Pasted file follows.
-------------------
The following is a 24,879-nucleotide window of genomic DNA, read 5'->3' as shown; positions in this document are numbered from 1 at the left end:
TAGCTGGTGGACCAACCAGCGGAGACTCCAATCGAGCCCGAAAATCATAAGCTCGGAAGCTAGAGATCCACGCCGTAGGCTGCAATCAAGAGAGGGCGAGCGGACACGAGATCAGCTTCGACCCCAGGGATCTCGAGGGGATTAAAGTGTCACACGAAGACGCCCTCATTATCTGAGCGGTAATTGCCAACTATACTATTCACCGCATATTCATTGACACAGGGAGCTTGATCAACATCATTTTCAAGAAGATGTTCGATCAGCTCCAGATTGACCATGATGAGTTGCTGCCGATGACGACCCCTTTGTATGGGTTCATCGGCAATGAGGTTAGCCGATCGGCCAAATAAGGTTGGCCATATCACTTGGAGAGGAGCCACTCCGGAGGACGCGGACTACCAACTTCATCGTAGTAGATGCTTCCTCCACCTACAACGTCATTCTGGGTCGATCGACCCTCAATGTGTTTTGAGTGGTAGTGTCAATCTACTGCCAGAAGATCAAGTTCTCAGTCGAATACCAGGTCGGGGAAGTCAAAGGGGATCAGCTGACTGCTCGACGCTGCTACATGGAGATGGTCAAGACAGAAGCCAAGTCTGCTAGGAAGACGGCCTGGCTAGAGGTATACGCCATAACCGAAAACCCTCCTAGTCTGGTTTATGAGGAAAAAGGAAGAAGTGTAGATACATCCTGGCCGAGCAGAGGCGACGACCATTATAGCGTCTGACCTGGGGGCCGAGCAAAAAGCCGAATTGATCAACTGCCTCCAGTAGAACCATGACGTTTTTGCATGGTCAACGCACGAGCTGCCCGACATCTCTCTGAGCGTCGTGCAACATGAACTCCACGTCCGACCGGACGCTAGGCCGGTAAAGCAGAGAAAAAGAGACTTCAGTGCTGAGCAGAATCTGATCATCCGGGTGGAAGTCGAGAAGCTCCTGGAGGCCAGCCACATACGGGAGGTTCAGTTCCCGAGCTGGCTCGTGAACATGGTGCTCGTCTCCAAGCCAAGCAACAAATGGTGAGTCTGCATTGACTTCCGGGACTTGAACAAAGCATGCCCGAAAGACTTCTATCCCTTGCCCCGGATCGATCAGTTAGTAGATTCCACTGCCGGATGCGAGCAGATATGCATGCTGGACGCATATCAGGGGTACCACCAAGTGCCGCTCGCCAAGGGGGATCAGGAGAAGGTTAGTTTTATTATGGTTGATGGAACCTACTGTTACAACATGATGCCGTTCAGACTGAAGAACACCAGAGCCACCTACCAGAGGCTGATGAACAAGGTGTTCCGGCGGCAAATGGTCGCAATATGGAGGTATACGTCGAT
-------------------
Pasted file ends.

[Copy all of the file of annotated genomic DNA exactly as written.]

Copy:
The following is a 24,879-nucleotide window of genomic DNA, read 5'->3' as shown; positions in this document are numbered from 1 at the left end:
TAGCTGGTGGACCAACCAGCGGAGACTCCAATCGAGCCCGAAAATCATAAGCTCGGAAGCTAGAGATCCACGCCGTAGGCTGCAATCAAGAGAGGGCGAGCGGACACGAGATCAGCTTCGACCCCAGGGATCTCGAGGGGATTAAAGTGTCACACGAAGACGCCCTCATTATCTGAGCGGTAATTGCCAACTATACTATTCACCGCATATTCATTGACACAGGGAGCTTGATCAACATCATTTTCAAGAAGATGTTCGATCAGCTCCAGATTGACCATGATGAGTTGCTGCCGATGACGACCCCTTTGTATGGGTTCATCGGCAATGAGGTTAGCCGATCGGCCAAATAAGGTTGGCCATATCACTTGGAGAGGAGCCACTCCGGAGGACGCGGACTACCAACTTCATCGTAGTAGATGCTTCCTCCACCTACAACGTCATTCTGGGTCGATCGACCCTCAATGTGTTTTGAGTGGTAGTGTCAATCTACTGCCAGAAGATCAAGTTCTCAGTCGAATACCAGGTCGGGGAAGTCAAAGGGGATCAGCTGACTGCTCGACGCTGCTACATGGAGATGGTCAAGACAGAAGCCAAGTCTGCTAGGAAGACGGCCTGGCTAGAGGTATACGCCATAACCGAAAACCCTCCTAGTCTGGTTTATGAGGAAAAAGGAAGAAGTGTAGATACATCCTGGCCGAGCAGAGGCGACGACCATTATAGCGTCTGACCTGGGGGCCGAGCAAAAAGCCGAATTGATCAACTGCCTCCAGTAGAACCATGACGTTTTTGCATGGTCAACGCACGAGCTGCCCGACATCTCTCTGAGCGTCGTGCAACATGAACTCCACGTCCGACCGGACGCTAGGCCGGTAAAGCAGAGAAAAAGAGACTTCAGTGCTGAGCAGAATCTGATCATCCGGGTGGAAGTCGAGAAGCTCCTGGAGGCCAGCCACATACGGGAGGTTCAGTTCCCGAGCTGGCTCGTGAACATGGTGCTCGTCTCCAAGCCAAGCAACAAATGGTGAGTCTGCATTGACTTCCGGGACTTGAACAAAGCATGCCCGAAAGACTTCTATCCCTTGCCCCGGATCGATCAGTTAGTAGATTCCACTGCCGGATGCGAGCAGATATGCATGCTGGACGCATATCAGGGGTACCACCAAGTGCCGCTCGCCAAGGGGGATCAGGAGAAGGTTAGTTTTATTATGGTTGATGGAACCTACTGTTACAACATGATGCCGTTCAGACTGAAGAACACCAGAGCCACCTACCAGAGGCTGATGAACAAGGTGTTCCGGCGGCAAATGGTCGCAATATGGAGGTATACGTCGAT